It’s almost a month now to the Nepal Earthquake. India didn’t need invitation; we took the initiative, stepped up to the challenge and offered every possible support on the ground.
But what if Delhi faced a similar catastrophe? Are we ready to tackle the consequences of an earthquake? National Disaster Response Force chief, OP Singh, said: “Delhi is surrounded by buildings, an earthquake can cause a lot of image.” Delhi falls under the seismic zone IV, a critical situation, and unless the capital possesses the technology, infrastructure, human resources and the required equipment to face any disaster, we will continue to live a vulnerable life.
The first 24 hours are the most critical. Can we get our resources on the ground, up and running, with a day?
The New Delhi-NCR region has witnessed a surge in the vertical growth of buildings. The rapid growth, with little significance given to construction standard, continues to put people at grave risk.
Is Your Building Safe?
For a building or a home to be earthquake resistant, it is critical to ensure that the soil is stronger than the plinth, which should be tougher than the columns and the columns must be stronger than the beams. If you are not sure, get in touch with a structural engineer and engage him to evaluate the strength of the structure. In case there are issues that point towards the weakness of a structure, you must ensure retrofitting.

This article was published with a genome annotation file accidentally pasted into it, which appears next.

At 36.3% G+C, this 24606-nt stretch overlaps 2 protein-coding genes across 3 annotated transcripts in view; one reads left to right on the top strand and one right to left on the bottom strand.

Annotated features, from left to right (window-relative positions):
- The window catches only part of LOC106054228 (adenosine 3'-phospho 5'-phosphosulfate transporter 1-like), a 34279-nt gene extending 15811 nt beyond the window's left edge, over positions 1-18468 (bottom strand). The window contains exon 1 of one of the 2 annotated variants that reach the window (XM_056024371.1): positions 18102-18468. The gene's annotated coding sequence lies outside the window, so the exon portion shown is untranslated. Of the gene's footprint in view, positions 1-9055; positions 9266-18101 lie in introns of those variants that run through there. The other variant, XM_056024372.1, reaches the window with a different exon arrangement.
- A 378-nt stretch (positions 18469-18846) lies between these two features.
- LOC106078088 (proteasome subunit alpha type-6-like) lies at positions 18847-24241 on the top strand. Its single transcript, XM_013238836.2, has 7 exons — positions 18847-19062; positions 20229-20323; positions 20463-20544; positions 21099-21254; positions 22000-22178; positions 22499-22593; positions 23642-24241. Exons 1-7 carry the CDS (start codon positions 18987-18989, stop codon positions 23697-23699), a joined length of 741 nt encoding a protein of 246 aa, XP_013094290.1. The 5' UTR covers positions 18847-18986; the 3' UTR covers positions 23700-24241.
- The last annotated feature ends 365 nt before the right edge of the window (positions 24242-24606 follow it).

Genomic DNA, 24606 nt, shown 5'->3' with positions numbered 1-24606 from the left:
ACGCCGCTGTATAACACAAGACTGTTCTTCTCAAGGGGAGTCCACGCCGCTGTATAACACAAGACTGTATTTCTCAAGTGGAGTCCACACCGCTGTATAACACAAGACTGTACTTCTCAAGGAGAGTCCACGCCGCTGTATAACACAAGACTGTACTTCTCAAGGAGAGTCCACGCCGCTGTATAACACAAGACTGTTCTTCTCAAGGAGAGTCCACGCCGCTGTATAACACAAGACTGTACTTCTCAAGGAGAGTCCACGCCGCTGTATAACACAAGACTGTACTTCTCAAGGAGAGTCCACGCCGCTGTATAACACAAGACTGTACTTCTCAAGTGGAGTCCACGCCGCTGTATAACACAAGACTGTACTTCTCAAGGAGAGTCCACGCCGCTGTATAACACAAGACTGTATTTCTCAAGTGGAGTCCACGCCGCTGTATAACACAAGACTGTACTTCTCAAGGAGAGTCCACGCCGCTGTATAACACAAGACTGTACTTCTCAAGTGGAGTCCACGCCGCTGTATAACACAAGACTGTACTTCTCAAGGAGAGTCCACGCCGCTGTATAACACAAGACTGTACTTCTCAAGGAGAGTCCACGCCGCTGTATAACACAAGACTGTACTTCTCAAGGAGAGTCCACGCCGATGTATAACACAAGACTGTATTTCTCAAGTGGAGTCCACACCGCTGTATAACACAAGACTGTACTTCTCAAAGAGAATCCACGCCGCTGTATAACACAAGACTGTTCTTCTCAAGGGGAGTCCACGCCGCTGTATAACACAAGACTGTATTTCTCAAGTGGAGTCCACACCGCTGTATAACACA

Those who stay on rent, or are looking to buy house of their own, must remember a few life-saving pointers:
- The structure must have a straightforward geometrical plan, such as rectangular or circular. In case the plan is rectangular in shape, make sure that you steer clear of plans that have extreme longer lengths in one direction. Buildings which have L, U, V, Y or H shape in plan should be avoided.
- If a building is more than two-story high, confirm whether the design has been approved as per the relevant National Building codes of India and Indian Standards.
- Determine if the building has adequate core shear walls. If the building has stilt parking without walls, ask if relevant ductile designing for columns has been done.
- You must establish if the building has any columns that run within floors only and do not run all the way into the ground. Such columns are called floating columns and can reduce the structural capacity during earthquakes.
- Take the staircase! It is the ONLY option during an earthquake. The staircase design should be done in a way that it soaks the effect of the quake. Check that the staircase slabs are integrally connected to the frame of the building to prevent collapse.
- Exhaustive geo-technical investigations must be conducted before people move in. The builder should be able to provide you with the relevant documents. Ask if adequate pile lengths in rock have been provided to get proper anchorage in the soil. Inquire about soil liquefaction studies and slope stability studies conducted during investigations.